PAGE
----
Socially responsible investing employing Environmental, Social, and Governance screening would be able to capture the issue of child labour as it would extend its screening beyond the surface of the company to look at the supply chain and practices of the company.
Shariah screening in most cases would fail to capture unethical practices of any business and would wrongly pass off businesses as being Shariah compliant despite their un-Islamic business practices. Panellists suggested Shariah scholars be given a broader mandate which would include assessment of the business operations. Perhaps even having Shariah scholars sit on the boards of financial institutions or companies so they can see that board and management decisions are being made in an ethical responsible manner.
Then we would surely solidify ethical and Islamic finance by ensuring that every Islamic finance product is truly ethical meeting the requirements of responsible Muslims and non-Muslims alike.
Article by Suhail Ahmad, published in the Islamic Finance News – Sep. 09, 2015
Gold prices hit a five year low yesterday. Many gold shares on the other hand hit decade year lows or in the case of one of the largest gold miners in the world, Barrick Gold Corp. of Canada share prices fell to levels not seen since the 1990’s!
Yesterday’s sell-off can conveniently be blamed on the Chinese who revealed less then steller gold holdings on Friday. Followed with an investor dumping $1.7 billion worth of gold shortly after market opening in Asia causing a “flash crash” of a kind in gold prices which dropped 4% in a matter of seconds.
Gold has traditionally been a good hedge against inflation and a weaker U.S. dollar. Unfortunately neither scenarios are at play with the U.S. dollar acting like a runaway train and Europe battling deflation risks.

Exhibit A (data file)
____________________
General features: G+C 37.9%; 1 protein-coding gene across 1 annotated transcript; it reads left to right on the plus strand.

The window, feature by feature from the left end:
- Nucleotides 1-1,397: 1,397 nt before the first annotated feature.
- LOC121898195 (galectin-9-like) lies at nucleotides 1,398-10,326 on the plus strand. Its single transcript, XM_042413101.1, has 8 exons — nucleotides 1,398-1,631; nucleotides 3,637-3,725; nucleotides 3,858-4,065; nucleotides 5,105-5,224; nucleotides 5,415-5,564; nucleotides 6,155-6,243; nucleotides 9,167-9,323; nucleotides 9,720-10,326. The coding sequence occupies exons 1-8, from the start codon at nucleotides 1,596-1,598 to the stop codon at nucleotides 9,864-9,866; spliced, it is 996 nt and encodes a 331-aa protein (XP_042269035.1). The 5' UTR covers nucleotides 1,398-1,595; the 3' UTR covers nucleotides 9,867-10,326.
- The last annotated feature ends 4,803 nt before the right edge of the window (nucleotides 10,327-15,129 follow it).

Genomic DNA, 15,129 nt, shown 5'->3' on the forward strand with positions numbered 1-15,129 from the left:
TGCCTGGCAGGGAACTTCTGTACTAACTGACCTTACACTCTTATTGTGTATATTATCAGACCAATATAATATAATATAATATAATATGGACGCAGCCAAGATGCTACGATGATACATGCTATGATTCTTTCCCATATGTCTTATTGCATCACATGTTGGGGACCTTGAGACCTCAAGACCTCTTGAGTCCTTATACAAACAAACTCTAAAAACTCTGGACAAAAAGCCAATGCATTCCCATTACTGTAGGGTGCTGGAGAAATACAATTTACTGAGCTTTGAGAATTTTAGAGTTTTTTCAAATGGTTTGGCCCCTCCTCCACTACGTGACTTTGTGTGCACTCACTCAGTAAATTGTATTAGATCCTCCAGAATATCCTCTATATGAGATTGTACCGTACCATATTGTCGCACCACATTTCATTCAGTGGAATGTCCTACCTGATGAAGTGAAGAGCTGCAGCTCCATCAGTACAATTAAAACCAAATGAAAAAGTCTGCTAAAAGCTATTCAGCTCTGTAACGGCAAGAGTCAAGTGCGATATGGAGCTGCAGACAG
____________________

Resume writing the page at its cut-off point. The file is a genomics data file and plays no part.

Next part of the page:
But you would think the EU/Greek debt crisis and the Chinese stock market sell-off would have diverted some assets to the safety of gold over past few weeks. Especially considering gold prices are 40% off their peak of $1,900 seen in 2011 and represent good relative value.
Could there be a more serious underlying issue for gold? As an equity investor in gold miners and explorers, I’m concerned about the long-term supply demand for gold. I’m been underweight gold in our portfolios but haven’t abandoned the sector (yet). I see a great short-term trading opportunity in gold shares for active investors. But I also see cracks in the long-term viability of gold as a safe-haven.
On thursday The Royal Bank of Scotland (RBS) reported another disappointing earnings and formally took itself off the global stage.
“This is a plan for a smaller, more focused, but ultimately more valuable, bank with the vast majority of its assets in the U.K., and for RBS marks the end of the stand-alone global investment bank model,” stated Ross McEwan, Chief Executive Officer of R.B.S.